The testes consist of two oval-shaped glands about 1 1/2 inches long and 1 inch wide. The testes are suspended in a sac called the scrotum outside the body to maintain the lower temperature necessary for efficient sperm production. Each of the testes consists of several sections (lobules), and each lobule consists of a narrow, but long, coiled seminiferous tubule.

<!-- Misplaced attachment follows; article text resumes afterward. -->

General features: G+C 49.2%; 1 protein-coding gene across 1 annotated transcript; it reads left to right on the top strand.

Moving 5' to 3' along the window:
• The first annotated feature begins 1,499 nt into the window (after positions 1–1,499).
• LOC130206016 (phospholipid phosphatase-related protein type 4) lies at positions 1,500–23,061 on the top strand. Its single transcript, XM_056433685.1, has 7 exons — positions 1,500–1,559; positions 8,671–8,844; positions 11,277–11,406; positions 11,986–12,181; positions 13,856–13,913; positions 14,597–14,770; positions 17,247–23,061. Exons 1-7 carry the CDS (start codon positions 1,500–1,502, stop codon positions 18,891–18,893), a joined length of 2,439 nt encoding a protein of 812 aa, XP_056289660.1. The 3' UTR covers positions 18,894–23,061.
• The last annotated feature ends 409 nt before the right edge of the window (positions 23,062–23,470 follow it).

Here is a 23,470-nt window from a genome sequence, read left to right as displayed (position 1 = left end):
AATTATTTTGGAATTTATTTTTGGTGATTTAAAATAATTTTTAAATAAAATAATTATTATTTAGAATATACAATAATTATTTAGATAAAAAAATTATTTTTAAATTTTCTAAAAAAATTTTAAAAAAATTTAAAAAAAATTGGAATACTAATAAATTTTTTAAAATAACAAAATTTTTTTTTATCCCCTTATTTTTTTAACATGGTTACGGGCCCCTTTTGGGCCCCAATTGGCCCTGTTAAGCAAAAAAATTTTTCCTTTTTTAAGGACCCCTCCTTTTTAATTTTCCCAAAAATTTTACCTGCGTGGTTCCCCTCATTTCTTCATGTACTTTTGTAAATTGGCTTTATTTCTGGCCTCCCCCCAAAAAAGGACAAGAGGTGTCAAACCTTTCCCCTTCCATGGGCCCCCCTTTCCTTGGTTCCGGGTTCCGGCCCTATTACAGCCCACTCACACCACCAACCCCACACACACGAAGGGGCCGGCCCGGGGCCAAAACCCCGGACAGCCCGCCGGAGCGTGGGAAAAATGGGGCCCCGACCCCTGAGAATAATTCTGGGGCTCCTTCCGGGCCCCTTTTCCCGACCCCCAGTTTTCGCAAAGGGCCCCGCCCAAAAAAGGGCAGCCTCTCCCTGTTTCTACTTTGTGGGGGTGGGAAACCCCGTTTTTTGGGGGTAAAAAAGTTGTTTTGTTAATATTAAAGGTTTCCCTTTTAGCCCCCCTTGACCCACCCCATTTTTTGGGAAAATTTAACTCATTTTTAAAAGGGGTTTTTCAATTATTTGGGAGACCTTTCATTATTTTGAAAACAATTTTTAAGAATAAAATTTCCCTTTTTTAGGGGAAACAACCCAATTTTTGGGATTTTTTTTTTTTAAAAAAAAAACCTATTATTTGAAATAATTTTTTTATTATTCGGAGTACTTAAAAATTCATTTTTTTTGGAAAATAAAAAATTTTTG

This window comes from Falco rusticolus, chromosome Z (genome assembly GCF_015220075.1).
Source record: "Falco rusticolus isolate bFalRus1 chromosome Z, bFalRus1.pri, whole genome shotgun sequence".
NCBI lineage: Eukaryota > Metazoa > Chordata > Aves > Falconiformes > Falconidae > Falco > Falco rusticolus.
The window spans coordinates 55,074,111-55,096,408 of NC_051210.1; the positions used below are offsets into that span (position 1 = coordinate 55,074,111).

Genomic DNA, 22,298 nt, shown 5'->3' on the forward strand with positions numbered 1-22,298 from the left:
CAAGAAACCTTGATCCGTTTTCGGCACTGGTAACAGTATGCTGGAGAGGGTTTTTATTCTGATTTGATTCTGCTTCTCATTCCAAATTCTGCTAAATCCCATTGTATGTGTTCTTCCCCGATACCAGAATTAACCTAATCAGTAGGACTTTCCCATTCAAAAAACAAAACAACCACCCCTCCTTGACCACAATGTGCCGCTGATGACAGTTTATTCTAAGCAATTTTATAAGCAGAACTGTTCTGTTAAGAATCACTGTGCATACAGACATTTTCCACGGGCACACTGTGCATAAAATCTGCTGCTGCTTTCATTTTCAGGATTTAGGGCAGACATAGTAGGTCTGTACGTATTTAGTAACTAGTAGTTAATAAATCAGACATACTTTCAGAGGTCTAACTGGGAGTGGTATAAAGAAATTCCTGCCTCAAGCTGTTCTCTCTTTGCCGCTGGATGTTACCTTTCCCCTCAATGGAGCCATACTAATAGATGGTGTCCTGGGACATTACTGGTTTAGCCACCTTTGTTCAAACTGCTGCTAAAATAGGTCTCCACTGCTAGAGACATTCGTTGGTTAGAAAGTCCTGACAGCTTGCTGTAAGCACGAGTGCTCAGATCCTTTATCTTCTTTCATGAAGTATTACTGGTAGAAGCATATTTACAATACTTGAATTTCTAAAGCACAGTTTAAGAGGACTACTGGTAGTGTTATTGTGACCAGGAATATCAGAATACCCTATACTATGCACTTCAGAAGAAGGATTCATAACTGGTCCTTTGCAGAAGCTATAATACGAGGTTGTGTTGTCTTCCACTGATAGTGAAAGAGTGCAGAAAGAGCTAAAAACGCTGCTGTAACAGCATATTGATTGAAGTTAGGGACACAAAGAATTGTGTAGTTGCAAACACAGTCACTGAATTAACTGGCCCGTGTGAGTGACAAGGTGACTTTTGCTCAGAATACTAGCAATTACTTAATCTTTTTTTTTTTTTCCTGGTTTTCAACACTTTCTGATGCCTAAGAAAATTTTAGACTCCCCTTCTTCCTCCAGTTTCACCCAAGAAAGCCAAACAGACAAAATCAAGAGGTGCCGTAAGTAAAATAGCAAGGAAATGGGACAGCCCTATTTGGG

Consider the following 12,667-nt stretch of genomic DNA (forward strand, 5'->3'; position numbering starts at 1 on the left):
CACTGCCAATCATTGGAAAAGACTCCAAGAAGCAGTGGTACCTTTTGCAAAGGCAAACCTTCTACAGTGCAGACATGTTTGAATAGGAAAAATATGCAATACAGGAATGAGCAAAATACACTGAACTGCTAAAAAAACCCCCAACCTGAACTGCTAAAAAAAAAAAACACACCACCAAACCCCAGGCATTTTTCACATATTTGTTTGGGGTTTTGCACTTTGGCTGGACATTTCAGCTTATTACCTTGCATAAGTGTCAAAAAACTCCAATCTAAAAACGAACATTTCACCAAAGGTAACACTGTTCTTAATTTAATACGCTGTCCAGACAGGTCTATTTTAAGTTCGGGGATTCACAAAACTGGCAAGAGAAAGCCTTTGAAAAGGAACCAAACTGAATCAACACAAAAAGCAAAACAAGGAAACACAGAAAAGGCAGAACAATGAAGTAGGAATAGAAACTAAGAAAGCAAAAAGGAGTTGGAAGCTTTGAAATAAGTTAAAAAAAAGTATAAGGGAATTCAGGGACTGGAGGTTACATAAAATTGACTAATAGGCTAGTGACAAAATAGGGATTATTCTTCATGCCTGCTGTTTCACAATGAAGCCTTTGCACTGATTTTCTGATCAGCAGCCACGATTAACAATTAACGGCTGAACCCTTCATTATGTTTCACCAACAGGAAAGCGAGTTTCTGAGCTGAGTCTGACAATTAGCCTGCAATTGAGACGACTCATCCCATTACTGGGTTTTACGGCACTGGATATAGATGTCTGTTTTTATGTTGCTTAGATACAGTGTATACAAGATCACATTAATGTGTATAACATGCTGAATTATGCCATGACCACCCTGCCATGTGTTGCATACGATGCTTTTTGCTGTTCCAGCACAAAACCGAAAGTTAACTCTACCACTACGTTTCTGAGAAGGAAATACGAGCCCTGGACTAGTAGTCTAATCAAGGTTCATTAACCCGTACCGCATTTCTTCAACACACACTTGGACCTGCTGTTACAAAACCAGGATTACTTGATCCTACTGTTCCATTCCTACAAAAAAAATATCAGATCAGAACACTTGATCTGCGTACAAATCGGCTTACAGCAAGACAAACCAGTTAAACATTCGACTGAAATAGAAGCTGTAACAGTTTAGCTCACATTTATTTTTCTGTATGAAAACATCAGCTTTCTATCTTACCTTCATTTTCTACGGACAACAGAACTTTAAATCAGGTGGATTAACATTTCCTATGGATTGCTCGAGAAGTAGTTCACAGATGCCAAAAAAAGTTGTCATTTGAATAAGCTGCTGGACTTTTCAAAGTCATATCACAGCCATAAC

From the age of puberty, the cells of the seminiferous tubules are almost continuously producing spermatozoa (sperm), the male reproductive cells. Other cells, referred to as interstitial cells, secrete the male hormone testosterone into the blood. These cells are located in numerous clusters in the connective tissue between the seminiferous tubules. Testosterone performs several functions: it is important to the development of masculine characteristics, it promotes and maintains the development of the male accessory organs (the prostate gland, seminal vesicles, etc.), and it has a stimulating effect on protein anabolism.